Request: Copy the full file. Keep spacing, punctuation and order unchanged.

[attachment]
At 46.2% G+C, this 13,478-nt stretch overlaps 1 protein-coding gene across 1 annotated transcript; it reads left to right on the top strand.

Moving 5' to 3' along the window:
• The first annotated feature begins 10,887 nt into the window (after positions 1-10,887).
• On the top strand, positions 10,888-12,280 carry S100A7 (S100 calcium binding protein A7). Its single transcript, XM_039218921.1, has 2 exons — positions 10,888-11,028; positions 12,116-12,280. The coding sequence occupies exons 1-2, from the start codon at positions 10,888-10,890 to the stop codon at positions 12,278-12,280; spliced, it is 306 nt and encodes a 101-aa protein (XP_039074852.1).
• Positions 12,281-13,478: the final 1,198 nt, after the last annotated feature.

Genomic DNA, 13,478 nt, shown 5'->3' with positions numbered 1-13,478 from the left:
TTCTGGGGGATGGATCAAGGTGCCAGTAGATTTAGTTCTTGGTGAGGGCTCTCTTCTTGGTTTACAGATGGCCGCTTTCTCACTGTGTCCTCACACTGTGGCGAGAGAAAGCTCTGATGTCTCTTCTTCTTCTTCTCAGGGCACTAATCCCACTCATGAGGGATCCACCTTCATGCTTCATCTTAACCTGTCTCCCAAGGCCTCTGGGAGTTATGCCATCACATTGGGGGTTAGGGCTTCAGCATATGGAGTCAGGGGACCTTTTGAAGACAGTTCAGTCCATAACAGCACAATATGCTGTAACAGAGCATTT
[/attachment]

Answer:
At 46.2% G+C, this 13,478-nt stretch overlaps 1 protein-coding gene across 1 annotated transcript; it reads left to right on the top strand.

Moving 5' to 3' along the window:
• The first annotated feature begins 10,887 nt into the window (after positions 1-10,887).
• On the top strand, positions 10,888-12,280 carry S100A7 (S100 calcium binding protein A7). Its single transcript, XM_039218921.1, has 2 exons — positions 10,888-11,028; positions 12,116-12,280. The coding sequence occupies exons 1-2, from the start codon at positions 10,888-10,890 to the stop codon at positions 12,278-12,280; spliced, it is 306 nt and encodes a 101-aa protein (XP_039074852.1).
• Positions 12,281-13,478: the final 1,198 nt, after the last annotated feature.

Genomic DNA, 13,478 nt, shown 5'->3' with positions numbered 1-13,478 from the left:
TTCTGGGGGATGGATCAAGGTGCCAGTAGATTTAGTTCTTGGTGAGGGCTCTCTTCTTGGTTTACAGATGGCCGCTTTCTCACTGTGTCCTCACACTGTGGCGAGAGAAAGCTCTGATGTCTCTTCTTCTTCTTCTCAGGGCACTAATCCCACTCATGAGGGATCCACCTTCATGCTTCATCTTAACCTGTCTCCCAAGGCCTCTGGGAGTTATGCCATCACATTGGGGGTTAGGGCTTCAGCATATGGAGTCAGGGGACCTTTTGAAGACAGTTCAGTCCATAACAGCACAATATGCTGTAACAGAGCATTT